Culture shock lingers along divided line in Ferguson

Culture shock lingers along divided line in Ferguson

FERGUSON – Bridgette Gordon-Billingsley sells her beauty products at the Ferguson Farmers Market. She lives in the Old Jamestown area of north St. Louis County, but she lived in Ferguson for about eight years, until 2014. Though Billingsley continues to sell her products at the market, there’s a huge change in the tone of her experience there compared with what it was before the shooting of Michael Brown (and its aftermath) took place that year.

“The market, pre-Mike Brown, was just good times. There was a lot of traffic, and it was busy,” she said. “Post Mike Brown, it wasn’t the same vibe.”

The Ferguson Farmers Market is held every Saturday on South Florissant Road, in an area less than 10 minutes away from West Florissant Avenue and, more specifically, the Canfield Green apartments, where Brown was shot on Aug. 9th, 2014. Five years later, there’s a clear divide between the two areas that lingers as they continue to rebuild what was lost five years ago.

“There are pockets of white people here that aren’t active,” Billingsley said. “It’s kind of segregated. … There’s some sort of disconnect with the black community to embrace this and feel comfortable.”

According to 2018 Census Bureau data, 68 percent of Ferguson’s population is black while less than 28 percent is white.

There’s a clear difference between South Florissant and West Florissant that can be a culture shock for some entering either street. South Florissant has expanded its growth since the 2008 recession with local businesses such as the Ferguson Bike Shop and Ferguson Brewing Company, not to mention Style-taneous Styles, adding a sense of diversity to the street. West Florissant still shows scars from the 2014 protests, from empty business fronts to dilapidated buildings.

But both are affected by what took place and its aftermath, through the number of customers walking into their store or comments made online about the entire town.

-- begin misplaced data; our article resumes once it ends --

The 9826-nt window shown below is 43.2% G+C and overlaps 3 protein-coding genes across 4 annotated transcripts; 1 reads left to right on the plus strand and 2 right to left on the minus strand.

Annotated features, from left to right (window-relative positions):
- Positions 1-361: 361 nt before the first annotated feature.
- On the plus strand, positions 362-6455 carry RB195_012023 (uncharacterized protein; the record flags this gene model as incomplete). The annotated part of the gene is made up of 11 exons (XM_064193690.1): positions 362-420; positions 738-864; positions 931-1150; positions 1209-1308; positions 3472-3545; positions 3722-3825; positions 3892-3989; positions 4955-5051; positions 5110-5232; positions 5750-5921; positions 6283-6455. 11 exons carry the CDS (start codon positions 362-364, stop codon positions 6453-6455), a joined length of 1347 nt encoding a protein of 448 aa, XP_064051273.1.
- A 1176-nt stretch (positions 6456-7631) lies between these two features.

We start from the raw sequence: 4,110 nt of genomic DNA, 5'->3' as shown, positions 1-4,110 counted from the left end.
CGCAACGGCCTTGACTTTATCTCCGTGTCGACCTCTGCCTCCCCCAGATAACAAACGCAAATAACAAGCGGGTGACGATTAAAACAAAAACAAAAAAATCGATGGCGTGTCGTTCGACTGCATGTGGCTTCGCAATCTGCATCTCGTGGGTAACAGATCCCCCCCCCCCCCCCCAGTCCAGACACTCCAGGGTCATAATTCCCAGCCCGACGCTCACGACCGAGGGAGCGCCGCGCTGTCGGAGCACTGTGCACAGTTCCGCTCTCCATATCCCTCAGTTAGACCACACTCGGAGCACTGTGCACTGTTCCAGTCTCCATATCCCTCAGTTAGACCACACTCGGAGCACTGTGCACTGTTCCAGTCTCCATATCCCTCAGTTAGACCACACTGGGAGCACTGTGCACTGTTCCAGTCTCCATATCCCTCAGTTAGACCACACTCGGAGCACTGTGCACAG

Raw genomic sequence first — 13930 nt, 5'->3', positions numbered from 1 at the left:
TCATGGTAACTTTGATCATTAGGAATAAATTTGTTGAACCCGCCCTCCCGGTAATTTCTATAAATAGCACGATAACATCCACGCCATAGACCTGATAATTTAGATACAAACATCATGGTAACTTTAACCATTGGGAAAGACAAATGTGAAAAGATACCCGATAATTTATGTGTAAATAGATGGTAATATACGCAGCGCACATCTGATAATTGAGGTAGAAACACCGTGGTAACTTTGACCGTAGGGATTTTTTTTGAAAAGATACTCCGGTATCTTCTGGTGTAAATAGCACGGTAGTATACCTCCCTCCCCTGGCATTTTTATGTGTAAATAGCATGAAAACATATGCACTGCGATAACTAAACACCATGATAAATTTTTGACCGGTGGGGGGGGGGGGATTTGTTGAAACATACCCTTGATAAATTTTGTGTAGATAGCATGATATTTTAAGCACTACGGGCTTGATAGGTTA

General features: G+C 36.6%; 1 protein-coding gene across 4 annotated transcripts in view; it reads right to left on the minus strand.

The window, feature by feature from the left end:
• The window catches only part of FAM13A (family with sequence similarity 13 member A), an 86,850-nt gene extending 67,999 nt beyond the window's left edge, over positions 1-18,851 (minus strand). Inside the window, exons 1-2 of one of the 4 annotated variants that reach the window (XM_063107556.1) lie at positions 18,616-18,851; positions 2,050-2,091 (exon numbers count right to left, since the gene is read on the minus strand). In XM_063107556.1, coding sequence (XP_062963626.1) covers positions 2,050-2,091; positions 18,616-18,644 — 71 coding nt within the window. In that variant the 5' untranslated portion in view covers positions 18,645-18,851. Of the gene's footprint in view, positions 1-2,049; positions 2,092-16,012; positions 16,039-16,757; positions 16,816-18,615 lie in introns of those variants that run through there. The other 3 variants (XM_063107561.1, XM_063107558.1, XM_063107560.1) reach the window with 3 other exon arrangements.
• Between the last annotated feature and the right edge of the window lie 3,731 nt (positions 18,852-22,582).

“I see comments we get on Facebook and stuff like that since then,” said Ferguson Brewing Company General Manager Robb Wiesen. “[People from] the city won’t come here quite as often just because of the reputation that Ferguson has.”

Other Ferguson residents say that although there are still issues, especially with the clear divide between the two areas, their experience outside of the protests have been mainly positive.

“It’s frustrating for the people that live here and work here,” Ferguson Bicycle Shop owner Gerry Noll said. “There are still frictions between the black community and the police department, but not neighbor-to-neighbor or person-to-person [here].”

While there may be wounds that require more time to heal on both streets in Ferguson in numerous ways, the Urban League and other corporate partners are taking action. West Florissant is still a tough sight to see five years after the protests, but the organization does not want to see it become the norm among West Florissant residents.

“If there were riots in the 1950s, ’60s and ’70s, you go to those communities and they’re still devastated because no one wants to invest in them,” said the Urban League’s Michael Holmes, Vice President of Workforce Development and Strategic Partnerships. “If we want to help West Florissant, then we have to bring back a tax base to West Florissant. ”

The League is looking for tenants for their $5 million shopping center, which is being built in on the sites where the QuikTrip, AutoZone, and Juanita Fashions R Boutique were before being destroyed during the protests. Their project is part of an $80 million plan to rejuvenate West Florissant, which includes a $12 million Boys & Girls club facility set to open in September and projected security.

“We have to do West Florissant [like] South Florissant,” Holmes said. “We need more clinics, we need more dental, we need to improve the lives of boys and girls and men and women of West Florissant.”

The economic impact of that street seems to be promising not only to those who are living and working on that street, but to South Florissant as well.

“I think it’s long overdue,” Weisan said. “There’s a lot of businesses developing over there, which is bringing jobs through the neighborhood. Hopefully, we will get people to also spend that money that they’re making in the community and bring them out. It’s a good change for West Florissant as well as all of Ferguson.”